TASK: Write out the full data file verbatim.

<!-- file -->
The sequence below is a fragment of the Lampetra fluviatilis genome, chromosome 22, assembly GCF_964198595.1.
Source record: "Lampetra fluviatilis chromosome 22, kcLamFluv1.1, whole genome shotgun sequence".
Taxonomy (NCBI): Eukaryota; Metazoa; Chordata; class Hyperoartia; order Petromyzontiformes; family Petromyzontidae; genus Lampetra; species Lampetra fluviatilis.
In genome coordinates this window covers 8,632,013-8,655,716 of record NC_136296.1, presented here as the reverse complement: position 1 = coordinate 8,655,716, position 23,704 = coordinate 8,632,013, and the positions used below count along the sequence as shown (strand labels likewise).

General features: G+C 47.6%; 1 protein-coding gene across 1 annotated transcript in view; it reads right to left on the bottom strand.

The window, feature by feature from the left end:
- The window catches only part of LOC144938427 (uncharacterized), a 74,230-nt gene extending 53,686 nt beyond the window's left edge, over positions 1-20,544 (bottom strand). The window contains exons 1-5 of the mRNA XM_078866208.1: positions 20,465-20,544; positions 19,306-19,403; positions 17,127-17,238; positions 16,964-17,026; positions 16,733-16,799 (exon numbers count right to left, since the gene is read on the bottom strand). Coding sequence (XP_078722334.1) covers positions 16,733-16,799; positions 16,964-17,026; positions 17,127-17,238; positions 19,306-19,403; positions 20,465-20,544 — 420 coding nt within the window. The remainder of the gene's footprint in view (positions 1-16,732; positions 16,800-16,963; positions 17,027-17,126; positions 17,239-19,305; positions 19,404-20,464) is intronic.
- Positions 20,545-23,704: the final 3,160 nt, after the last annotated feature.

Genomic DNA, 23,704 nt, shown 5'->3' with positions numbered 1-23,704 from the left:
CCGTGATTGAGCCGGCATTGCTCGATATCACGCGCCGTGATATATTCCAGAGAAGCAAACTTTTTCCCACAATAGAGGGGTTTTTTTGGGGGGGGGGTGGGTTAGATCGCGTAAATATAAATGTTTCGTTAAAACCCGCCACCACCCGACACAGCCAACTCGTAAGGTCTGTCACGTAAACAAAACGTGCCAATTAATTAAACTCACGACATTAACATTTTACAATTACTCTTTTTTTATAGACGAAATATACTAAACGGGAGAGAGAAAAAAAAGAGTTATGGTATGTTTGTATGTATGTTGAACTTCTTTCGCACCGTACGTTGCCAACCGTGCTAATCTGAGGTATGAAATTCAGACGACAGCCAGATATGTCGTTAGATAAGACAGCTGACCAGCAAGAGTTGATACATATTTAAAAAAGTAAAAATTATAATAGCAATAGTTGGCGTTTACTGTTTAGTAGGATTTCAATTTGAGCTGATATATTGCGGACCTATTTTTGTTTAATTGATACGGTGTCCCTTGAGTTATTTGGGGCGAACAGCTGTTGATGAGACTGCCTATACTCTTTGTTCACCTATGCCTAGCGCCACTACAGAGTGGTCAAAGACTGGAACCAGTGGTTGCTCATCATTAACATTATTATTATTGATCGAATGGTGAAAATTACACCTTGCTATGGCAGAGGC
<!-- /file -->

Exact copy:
The sequence below is a fragment of the Lampetra fluviatilis genome, chromosome 22, assembly GCF_964198595.1.
Source record: "Lampetra fluviatilis chromosome 22, kcLamFluv1.1, whole genome shotgun sequence".
Taxonomy (NCBI): Eukaryota; Metazoa; Chordata; class Hyperoartia; order Petromyzontiformes; family Petromyzontidae; genus Lampetra; species Lampetra fluviatilis.
In genome coordinates this window covers 8,632,013-8,655,716 of record NC_136296.1, presented here as the reverse complement: position 1 = coordinate 8,655,716, position 23,704 = coordinate 8,632,013, and the positions used below count along the sequence as shown (strand labels likewise).

General features: G+C 47.6%; 1 protein-coding gene across 1 annotated transcript in view; it reads right to left on the bottom strand.

The window, feature by feature from the left end:
- The window catches only part of LOC144938427 (uncharacterized), a 74,230-nt gene extending 53,686 nt beyond the window's left edge, over positions 1-20,544 (bottom strand). The window contains exons 1-5 of the mRNA XM_078866208.1: positions 20,465-20,544; positions 19,306-19,403; positions 17,127-17,238; positions 16,964-17,026; positions 16,733-16,799 (exon numbers count right to left, since the gene is read on the bottom strand). Coding sequence (XP_078722334.1) covers positions 16,733-16,799; positions 16,964-17,026; positions 17,127-17,238; positions 19,306-19,403; positions 20,465-20,544 — 420 coding nt within the window. The remainder of the gene's footprint in view (positions 1-16,732; positions 16,800-16,963; positions 17,027-17,126; positions 17,239-19,305; positions 19,404-20,464) is intronic.
- Positions 20,545-23,704: the final 3,160 nt, after the last annotated feature.

Genomic DNA, 23,704 nt, shown 5'->3' with positions numbered 1-23,704 from the left:
CCGTGATTGAGCCGGCATTGCTCGATATCACGCGCCGTGATATATTCCAGAGAAGCAAACTTTTTCCCACAATAGAGGGGTTTTTTTGGGGGGGGGGTGGGTTAGATCGCGTAAATATAAATGTTTCGTTAAAACCCGCCACCACCCGACACAGCCAACTCGTAAGGTCTGTCACGTAAACAAAACGTGCCAATTAATTAAACTCACGACATTAACATTTTACAATTACTCTTTTTTTATAGACGAAATATACTAAACGGGAGAGAGAAAAAAAAGAGTTATGGTATGTTTGTATGTATGTTGAACTTCTTTCGCACCGTACGTTGCCAACCGTGCTAATCTGAGGTATGAAATTCAGACGACAGCCAGATATGTCGTTAGATAAGACAGCTGACCAGCAAGAGTTGATACATATTTAAAAAAGTAAAAATTATAATAGCAATAGTTGGCGTTTACTGTTTAGTAGGATTTCAATTTGAGCTGATATATTGCGGACCTATTTTTGTTTAATTGATACGGTGTCCCTTGAGTTATTTGGGGCGAACAGCTGTTGATGAGACTGCCTATACTCTTTGTTCACCTATGCCTAGCGCCACTACAGAGTGGTCAAAGACTGGAACCAGTGGTTGCTCATCATTAACATTATTATTATTGATCGAATGGTGAAAATTACACCTTGCTATGGCAGAGGC